Bread pudding has always been a favorite of mine, but it falls into that third category I really like it, but don't make it often, because I need measuring cups and a recipe. Bread Pudding can go well with a cup of coffee in the afternoon or add a little caramel sauce and it is a great dessert. The thing I always liked about it is that at the places that I used to get bread pudding it was never the same thing twice; the baker would take the bread, muffins, scones and donuts that didn't sell one day and throw them into a mixer and sell them as bread pudding the next. As I started to look for recipes most of the ones I found started with fresh bread. Something seems wrong in going out and buying a fresh loaf of Brioche or French Bread then cutting it into cubes and leaving it on the counter over night to use. So I started looking at the ratios of bread to eggs to milk figuring that if I got that part down the rest would come together just fine. What I found was that in most cases the recipes called for 1 pound of bread, 4 cups of dairy (some cream some milk, some a combination of them) and 8 eggs. After those basic ingredients the recipes were all over the place some with chocolate chips, nuts, currants, cranberries pretty much anything seems to work after the base is together, which makes this fun.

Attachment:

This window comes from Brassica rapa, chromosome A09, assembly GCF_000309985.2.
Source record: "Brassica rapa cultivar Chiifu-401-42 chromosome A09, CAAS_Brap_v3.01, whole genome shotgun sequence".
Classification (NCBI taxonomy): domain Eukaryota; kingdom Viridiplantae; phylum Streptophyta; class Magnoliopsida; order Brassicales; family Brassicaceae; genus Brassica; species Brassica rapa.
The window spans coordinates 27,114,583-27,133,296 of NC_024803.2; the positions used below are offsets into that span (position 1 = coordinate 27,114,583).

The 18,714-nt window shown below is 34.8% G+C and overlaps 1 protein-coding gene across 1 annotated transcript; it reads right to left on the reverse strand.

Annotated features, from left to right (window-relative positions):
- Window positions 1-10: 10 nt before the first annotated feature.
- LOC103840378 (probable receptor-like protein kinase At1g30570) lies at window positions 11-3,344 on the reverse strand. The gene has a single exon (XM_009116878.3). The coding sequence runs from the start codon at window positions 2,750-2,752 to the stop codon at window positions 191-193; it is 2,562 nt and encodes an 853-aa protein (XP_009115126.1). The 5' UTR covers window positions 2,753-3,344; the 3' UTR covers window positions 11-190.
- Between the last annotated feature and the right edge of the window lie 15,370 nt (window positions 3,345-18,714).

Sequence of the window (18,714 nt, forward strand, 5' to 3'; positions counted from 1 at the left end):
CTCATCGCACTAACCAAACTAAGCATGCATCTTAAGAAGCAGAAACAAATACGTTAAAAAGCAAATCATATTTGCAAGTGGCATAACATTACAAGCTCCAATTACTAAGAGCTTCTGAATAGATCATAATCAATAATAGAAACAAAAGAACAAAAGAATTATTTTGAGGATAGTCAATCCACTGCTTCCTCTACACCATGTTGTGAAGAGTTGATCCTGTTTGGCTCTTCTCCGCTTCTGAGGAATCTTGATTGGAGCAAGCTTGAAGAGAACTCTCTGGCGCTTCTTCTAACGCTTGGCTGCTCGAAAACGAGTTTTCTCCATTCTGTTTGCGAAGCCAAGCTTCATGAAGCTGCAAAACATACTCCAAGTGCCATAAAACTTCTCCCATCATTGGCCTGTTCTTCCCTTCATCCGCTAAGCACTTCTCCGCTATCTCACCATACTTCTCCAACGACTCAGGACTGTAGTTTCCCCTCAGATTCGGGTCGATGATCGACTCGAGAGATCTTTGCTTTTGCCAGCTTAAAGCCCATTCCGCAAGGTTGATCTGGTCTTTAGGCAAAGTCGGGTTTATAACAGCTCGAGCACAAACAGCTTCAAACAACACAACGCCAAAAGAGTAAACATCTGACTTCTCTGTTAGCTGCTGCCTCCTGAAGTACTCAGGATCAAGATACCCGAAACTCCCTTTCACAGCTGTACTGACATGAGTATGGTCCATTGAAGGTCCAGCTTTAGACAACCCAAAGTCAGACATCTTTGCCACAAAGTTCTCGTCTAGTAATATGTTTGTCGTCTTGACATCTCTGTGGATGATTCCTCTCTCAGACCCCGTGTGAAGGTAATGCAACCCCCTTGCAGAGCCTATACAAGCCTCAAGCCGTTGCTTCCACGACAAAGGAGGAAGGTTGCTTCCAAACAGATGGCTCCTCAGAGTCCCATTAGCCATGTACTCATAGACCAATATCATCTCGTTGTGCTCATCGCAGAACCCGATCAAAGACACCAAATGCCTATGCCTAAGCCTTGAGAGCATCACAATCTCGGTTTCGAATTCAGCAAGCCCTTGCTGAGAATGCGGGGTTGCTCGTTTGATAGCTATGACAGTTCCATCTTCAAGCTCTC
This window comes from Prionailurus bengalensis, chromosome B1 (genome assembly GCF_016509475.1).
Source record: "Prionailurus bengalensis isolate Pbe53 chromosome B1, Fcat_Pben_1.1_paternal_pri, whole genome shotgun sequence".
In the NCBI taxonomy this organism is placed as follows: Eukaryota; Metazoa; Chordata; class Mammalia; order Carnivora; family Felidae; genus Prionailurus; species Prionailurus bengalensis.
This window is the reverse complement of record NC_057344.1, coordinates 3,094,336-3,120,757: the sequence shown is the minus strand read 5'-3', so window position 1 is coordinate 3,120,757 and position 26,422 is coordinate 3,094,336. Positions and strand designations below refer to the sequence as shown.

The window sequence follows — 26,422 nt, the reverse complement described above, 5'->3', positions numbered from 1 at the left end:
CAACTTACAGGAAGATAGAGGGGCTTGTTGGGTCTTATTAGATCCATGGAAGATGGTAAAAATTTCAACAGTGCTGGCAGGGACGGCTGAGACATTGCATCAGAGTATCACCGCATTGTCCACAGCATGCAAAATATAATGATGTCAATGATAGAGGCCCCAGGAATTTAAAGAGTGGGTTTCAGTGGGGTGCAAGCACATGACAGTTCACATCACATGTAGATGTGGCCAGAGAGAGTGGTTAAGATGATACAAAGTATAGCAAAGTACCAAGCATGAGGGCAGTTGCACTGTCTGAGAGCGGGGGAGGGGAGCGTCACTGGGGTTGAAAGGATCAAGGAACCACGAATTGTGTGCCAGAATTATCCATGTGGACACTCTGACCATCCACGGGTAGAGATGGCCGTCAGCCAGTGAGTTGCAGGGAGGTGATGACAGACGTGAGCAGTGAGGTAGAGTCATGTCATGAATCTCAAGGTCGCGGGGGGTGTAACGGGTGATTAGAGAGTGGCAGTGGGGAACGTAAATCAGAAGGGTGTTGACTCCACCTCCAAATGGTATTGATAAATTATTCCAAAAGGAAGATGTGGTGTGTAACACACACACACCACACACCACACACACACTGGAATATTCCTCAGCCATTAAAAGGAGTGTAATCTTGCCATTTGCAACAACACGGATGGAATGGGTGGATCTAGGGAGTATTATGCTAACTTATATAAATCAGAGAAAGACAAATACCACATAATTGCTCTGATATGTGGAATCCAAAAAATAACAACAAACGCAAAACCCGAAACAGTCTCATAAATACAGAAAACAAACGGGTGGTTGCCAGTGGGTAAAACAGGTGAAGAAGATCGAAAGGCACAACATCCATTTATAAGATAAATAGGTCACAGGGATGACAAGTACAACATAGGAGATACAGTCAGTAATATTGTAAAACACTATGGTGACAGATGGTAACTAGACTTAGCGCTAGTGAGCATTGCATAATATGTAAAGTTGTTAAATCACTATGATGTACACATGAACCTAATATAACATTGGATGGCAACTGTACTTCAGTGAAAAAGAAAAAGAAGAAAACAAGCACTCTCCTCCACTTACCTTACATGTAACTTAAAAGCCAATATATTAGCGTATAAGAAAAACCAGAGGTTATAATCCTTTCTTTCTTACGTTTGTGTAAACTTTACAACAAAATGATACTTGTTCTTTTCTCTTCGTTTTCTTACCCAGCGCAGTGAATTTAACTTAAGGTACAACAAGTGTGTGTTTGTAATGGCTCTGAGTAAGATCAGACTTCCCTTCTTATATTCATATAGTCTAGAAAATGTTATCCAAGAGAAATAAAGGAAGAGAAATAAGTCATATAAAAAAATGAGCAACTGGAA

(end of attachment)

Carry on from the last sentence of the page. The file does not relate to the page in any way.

The Bread pudding that I made was:
1 pound of bread (I had donuts, bagels and French bread in this)
2 cups half and half (it is all I had)
2 cups milk
8 eggs
1tsp vanilla
1 cup of brown sugar
1 cup of diced dried figs

Yes I am that guy, the one that doesn't have raisins in the house but does have a big bag of dried figs in the refrigerator. Dice up the assorted bread and set in a large bowl then mix the rest of the ingredients except for the Figs (nuts, currents, whatever you decide to use) and poor over the bread mixture. This needs to sit for a while until to soften the bread if you used heavy bread (like baguettes) you may want to wait as long as 1-2 hours. Now is a good time to preheat your oven to 325 and grease a 9x13 inch baking pan. Mix any additional items into the mess that you have and poor it into the pan.

This Bakes for about an hour and 15 minutes until a knife or toothpick comes out clean when inserted. When it first comes out of the oven it looks like a giant Souffle but it pretty quickly "falls" to what you expected. I am getting a little ahead of myself here... the sauce for this is so good!

1/2 Stick of Butter
1/2 Cup Sugar
3/4 Cup milk
1/2 Cup Baileys Irish Cream
a little Cornstarch slurry

Melt the butter and sugar together then add the milk and Irish Cream once that is simmering add the cornstarch slurry to thicken. Let it cook for a few minutes until it is the thickness that you want. When you are ready to serve just poor a little bit of the sauce on top of a piece of bread pudding and serve.